"There were a few millionaires, a few freaks and geeks, but there was only one in-crowd: All of us.”
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If you’ve not heard of it, Do Lectures is an event with 100 or so people in the bush together for a long weekend. 20 of the attendees tell 20 minute stories. There’s food, wine, clever people and space for insight.
I was one of those 20 speakers, and when the Do team asked me to document my experience before the event, my internal dialogue was typical of many busy startup business owners:
“Yep, sure. Great. Whatever. Will worry about it closer to the date.”
‘Yet another bloody conference’ I thought. Yet another speaking gig in front of tired, uninspired people who ride the mountaintop experience straight back down into beige workaday logic as soon as Monday morning hits.
“I’m too busy for this crap.”
I truly didn’t realise what an honour I’d been given, nor did I expect the change I experienced to be so profound.
ARRIVING AT DO
Mel (Do co-founder) met us as we got off the bus. I was a bit confused by just how hyped she was. So many smiles. It felt a tiny bit like joining a cult. Everyone was so damn excited to be there.
The location was fantastic, a big chunk of bush, no phone reception and lovely tents with little packs of thoughtful goodies, like head-lamps and chap sticks. What a beautiful place to spend a weekend.
Best cult ever.
WELCOMES AND CLEANSING
The event started with the area’s local elder welcoming us to his land. We walked past a fire covered in leaves, the smoke washing away our sins.
Col (event MC) then welcomed us in the Do tent. He managed to instantly, openly and personally connect with a tent full of 100+ people.
The first two talks were about world peace abroad, aboriginal rights at home, and I quickly got a sense of just how perfectly curated the speakers were. Hamish (speaker curator) framed the weekend beautifully, like a DJ cueing profundity, fragile emotion and bold truth.
That evening I stayed up well past bedtime by the fire with a bloke who’s very similar to me but a few years older. We purged. Demons understood and hopes made plausible.Frustrations reasoned and respected. I found a mentor.
THE LECTURES THEMSELVES
The speakers were raw, unfettered and truthful. It unlocked the audience and demanded deeper thought. It was all eloquence and aplomb about the stuff that matters, unlike any other conference I’ve been to.
People wept. An impossible act to follow.
Before my own speaking slot, I remember sitting on a bit of wood, vaguely watching the wind nudging a little copse of trees, desperately trying to manhandle a bunch of unfocussed feelings into 20 minutes of ‘lecture’.
My pre-written notes fell into irrelevance.
All of a sudden, I was thinking about my grandfather. About his life and legacy in ways I’d never given myself room for before.
I thought about work, making sales, my team, my business partner, my girlfriend, my identity within these things. A confused maelstrom welled up, and something clicked.
I saw where the cynicism came from, and it vanished.
Some of it tumbled out into words on a stage. I can’t remember what, exactly. I expunged. I ended up telling a roomful of strangers-turned-friends a bunch of stuff I’d never been able to articulate to granddad directly.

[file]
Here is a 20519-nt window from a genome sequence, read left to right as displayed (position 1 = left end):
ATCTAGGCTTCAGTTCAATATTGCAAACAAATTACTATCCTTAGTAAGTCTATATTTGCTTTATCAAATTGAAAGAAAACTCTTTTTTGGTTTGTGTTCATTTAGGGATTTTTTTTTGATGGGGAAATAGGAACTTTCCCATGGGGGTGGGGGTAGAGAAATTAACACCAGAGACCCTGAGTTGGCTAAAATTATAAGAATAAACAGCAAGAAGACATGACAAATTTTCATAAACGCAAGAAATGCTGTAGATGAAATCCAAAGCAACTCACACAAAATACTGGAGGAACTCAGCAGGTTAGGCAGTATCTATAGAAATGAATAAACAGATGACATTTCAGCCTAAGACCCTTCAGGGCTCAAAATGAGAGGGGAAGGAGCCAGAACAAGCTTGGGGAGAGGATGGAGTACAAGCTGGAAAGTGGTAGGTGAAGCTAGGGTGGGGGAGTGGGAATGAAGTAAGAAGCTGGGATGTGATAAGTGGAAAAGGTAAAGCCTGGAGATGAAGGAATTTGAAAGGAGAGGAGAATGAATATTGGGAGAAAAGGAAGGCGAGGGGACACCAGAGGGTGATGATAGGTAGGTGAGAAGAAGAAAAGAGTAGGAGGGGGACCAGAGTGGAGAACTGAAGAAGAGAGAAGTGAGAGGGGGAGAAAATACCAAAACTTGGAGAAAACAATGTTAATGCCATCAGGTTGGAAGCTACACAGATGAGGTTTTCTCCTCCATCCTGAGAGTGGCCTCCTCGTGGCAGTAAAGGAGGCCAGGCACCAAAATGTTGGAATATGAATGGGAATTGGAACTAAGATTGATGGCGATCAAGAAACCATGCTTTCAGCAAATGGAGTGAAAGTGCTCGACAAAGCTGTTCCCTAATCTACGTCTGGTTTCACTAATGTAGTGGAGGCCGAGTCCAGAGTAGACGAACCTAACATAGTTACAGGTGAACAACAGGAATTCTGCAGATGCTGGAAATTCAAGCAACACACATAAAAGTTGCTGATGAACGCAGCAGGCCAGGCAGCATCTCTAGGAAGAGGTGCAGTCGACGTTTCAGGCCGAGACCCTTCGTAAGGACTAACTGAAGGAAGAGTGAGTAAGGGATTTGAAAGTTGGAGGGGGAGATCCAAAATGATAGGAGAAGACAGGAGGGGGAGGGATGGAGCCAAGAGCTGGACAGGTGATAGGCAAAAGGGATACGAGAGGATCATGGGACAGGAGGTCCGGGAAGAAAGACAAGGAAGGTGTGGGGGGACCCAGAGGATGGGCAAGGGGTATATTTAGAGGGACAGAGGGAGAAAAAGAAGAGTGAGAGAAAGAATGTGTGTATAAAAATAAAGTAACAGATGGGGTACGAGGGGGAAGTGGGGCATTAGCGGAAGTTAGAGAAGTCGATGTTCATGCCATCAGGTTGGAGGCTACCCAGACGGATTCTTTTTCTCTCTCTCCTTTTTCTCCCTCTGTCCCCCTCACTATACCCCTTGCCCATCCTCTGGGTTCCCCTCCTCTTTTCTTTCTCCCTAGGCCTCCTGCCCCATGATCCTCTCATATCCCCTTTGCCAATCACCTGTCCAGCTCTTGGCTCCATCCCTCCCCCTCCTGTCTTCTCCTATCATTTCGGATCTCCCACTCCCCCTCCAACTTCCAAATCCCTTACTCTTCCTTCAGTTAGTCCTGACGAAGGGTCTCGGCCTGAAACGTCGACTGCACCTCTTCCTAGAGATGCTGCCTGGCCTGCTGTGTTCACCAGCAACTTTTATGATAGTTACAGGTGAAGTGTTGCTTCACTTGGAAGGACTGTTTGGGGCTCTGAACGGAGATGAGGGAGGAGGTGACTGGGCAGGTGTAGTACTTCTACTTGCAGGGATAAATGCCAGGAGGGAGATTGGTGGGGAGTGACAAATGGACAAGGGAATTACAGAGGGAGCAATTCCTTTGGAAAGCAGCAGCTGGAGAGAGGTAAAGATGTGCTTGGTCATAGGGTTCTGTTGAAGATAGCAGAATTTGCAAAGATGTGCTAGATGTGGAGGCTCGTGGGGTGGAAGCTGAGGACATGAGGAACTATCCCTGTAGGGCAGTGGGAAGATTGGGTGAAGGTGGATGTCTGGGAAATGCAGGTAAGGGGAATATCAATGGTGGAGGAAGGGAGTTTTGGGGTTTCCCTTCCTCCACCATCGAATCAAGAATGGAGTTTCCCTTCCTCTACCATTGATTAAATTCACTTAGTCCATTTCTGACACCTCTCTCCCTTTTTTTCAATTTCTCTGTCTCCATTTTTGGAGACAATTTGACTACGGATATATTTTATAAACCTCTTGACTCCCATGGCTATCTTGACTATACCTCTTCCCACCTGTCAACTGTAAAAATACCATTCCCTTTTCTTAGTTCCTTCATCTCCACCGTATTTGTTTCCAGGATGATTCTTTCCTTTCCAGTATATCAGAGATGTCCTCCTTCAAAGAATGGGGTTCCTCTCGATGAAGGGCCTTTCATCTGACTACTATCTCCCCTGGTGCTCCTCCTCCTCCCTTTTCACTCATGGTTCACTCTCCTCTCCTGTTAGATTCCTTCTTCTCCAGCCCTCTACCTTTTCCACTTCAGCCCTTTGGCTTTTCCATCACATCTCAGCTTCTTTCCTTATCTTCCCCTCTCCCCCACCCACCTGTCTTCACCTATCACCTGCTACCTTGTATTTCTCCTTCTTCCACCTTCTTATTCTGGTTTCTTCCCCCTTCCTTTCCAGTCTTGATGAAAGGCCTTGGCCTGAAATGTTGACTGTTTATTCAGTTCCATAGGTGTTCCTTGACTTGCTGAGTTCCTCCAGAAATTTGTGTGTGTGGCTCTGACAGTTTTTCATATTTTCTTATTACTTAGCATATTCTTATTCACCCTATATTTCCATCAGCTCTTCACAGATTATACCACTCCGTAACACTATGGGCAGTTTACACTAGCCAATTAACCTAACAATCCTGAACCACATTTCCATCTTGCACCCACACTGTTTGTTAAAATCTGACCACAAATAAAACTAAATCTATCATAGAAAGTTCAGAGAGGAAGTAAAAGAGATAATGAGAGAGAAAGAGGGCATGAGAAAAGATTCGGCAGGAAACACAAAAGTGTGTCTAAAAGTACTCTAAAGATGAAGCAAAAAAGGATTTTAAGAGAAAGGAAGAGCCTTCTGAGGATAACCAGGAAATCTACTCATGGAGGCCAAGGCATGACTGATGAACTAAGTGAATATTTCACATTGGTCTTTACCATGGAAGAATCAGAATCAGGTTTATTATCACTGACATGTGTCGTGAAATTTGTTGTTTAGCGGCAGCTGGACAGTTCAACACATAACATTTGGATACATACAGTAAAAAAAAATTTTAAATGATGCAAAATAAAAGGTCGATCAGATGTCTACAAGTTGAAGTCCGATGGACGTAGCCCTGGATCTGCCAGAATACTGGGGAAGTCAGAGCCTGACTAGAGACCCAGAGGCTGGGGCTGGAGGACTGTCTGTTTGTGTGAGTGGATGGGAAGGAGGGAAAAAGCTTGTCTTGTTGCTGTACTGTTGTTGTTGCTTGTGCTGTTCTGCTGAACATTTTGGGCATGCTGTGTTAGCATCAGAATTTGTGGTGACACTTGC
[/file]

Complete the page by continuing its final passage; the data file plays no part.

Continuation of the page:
I am still terrified of his death.
PEOPLE ARE THE POTION
Outside of the actual lectures there was food, learning and fun. I got a bit of a crush on a guy called Adam, who cares about food, coffee and his sensory apparatus in a way you don’t see much. I went from “just coffee please,” to “what region did this one come from?”
I found a new friend over a bottle of wine in dear Hannah Cutts, one of the most down to earth and insightful humans I’ve met. We drank and ate gorgeous meals. I have no idea how they got it all out with such quality, care and attention to detail.
It was interesting how the cold, warm clothes, wine and fireplaces are an equaliser. There were a few millionaires, a few freaks and geeks, but there was only one in-crowd: All of us.
The morning we left I sat alone and soaked in the vista. Glinting sun, dappled shade and a deep green treeline that begs you stay forever.
On the journey home, in direct proportion to distance, real life crept back. But the train journey was full of ‘what next’ conversations. Everyone felt really weird when we got off the train. It was all too loud, to abrupt, too busy and frantic. I remember seeing some angry guy yelling furiously at a Taxi driver. I wanted to give him a hug.
MOUNTAINS AND VALLEYS
I’m writing this a full month or two after Do, to make sure the outcomes aren’t that one-off mountaintop experience. Here’s a list of things that I can roughly trace back to Do’s influence:
- I bought a van and have been taking short trips into the mountains with my girlfriend. I visited a Do attendee a couple of times in Beechworth.
- I have been meeting monthly with the mentor I hung out with at the fireplace that night.
I made a silly website (sixdegreesofrosshill.com) one afternoon to thank Ross for asking me to speak at Do.
- I took my entire work team back to Payne’s Hut (the Do Lectures venue) for a weekend of wine, laughter and very little else.
- I took my Grandfather and Grandmother on holiday. We saw the house my Grandad grew up in, visited his mother’s grave and talked about where we’d bury him.
BREAKING THE STRESS SHELL
Modern business stress is a physical thing. I imagine it like a viscous, sloppy mucous that slowly covers you during the working week. On the weekends some people wash it off with booze, motorbike rides, or books and fireplaces.
The scary thing is after you lay on enough layers of stress-mucous without cleansing yourself, it hardens into a shell that can’t be washed off through alcoholism or visits to the gym. It’s stifling and opaque, and you can forget what exists outside of it.
At that point, you need to break the shell. Do breaks the shell.